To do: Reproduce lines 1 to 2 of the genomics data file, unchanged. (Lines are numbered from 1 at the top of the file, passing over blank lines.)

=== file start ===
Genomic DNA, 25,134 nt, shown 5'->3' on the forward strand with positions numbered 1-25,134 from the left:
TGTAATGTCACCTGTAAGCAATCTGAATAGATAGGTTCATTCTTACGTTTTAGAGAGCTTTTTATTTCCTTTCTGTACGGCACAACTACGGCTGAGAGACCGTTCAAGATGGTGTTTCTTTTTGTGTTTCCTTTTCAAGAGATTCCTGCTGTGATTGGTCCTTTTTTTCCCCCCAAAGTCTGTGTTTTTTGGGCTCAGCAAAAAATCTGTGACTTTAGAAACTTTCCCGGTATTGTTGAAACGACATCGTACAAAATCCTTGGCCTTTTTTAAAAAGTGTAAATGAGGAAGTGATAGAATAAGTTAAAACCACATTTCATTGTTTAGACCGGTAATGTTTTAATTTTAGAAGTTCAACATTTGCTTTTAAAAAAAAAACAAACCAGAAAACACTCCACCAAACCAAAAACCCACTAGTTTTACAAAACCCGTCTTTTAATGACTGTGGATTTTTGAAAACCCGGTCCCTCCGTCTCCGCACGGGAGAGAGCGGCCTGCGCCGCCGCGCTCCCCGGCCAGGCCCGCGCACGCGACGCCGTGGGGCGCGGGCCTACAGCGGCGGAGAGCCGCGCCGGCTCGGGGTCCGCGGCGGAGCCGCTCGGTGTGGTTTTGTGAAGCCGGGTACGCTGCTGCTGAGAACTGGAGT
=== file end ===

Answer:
Genomic DNA, 25,134 nt, shown 5'->3' on the forward strand with positions numbered 1-25,134 from the left:
TGTAATGTCACCTGTAAGCAATCTGAATAGATAGGTTCATTCTTACGTTTTAGAGAGCTTTTTATTTCCTTTCTGTACGGCACAACTACGGCTGAGAGACCGTTCAAGATGGTGTTTCTTTTTGTGTTTCCTTTTCAAGAGATTCCTGCTGTGATTGGTCCTTTTTTTCCCCCCAAAGTCTGTGTTTTTTGGGCTCAGCAAAAAATCTGTGACTTTAGAAACTTTCCCGGTATTGTTGAAACGACATCGTACAAAATCCTTGGCCTTTTTTAAAAAGTGTAAATGAGGAAGTGATAGAATAAGTTAAAACCACATTTCATTGTTTAGACCGGTAATGTTTTAATTTTAGAAGTTCAACATTTGCTTTTAAAAAAAAAACAAACCAGAAAACACTCCACCAAACCAAAAACCCACTAGTTTTACAAAACCCGTCTTTTAATGACTGTGGATTTTTGAAAACCCGGTCCCTCCGTCTCCGCACGGGAGAGAGCGGCCTGCGCCGCCGCGCTCCCCGGCCAGGCCCGCGCACGCGACGCCGTGGGGCGCGGGCCTACAGCGGCGGAGAGCCGCGCCGGCTCGGGGTCCGCGGCGGAGCCGCTCGGTGTGGTTTTGTGAAGCCGGGTACGCTGCTGCTGAGAACTGGAGT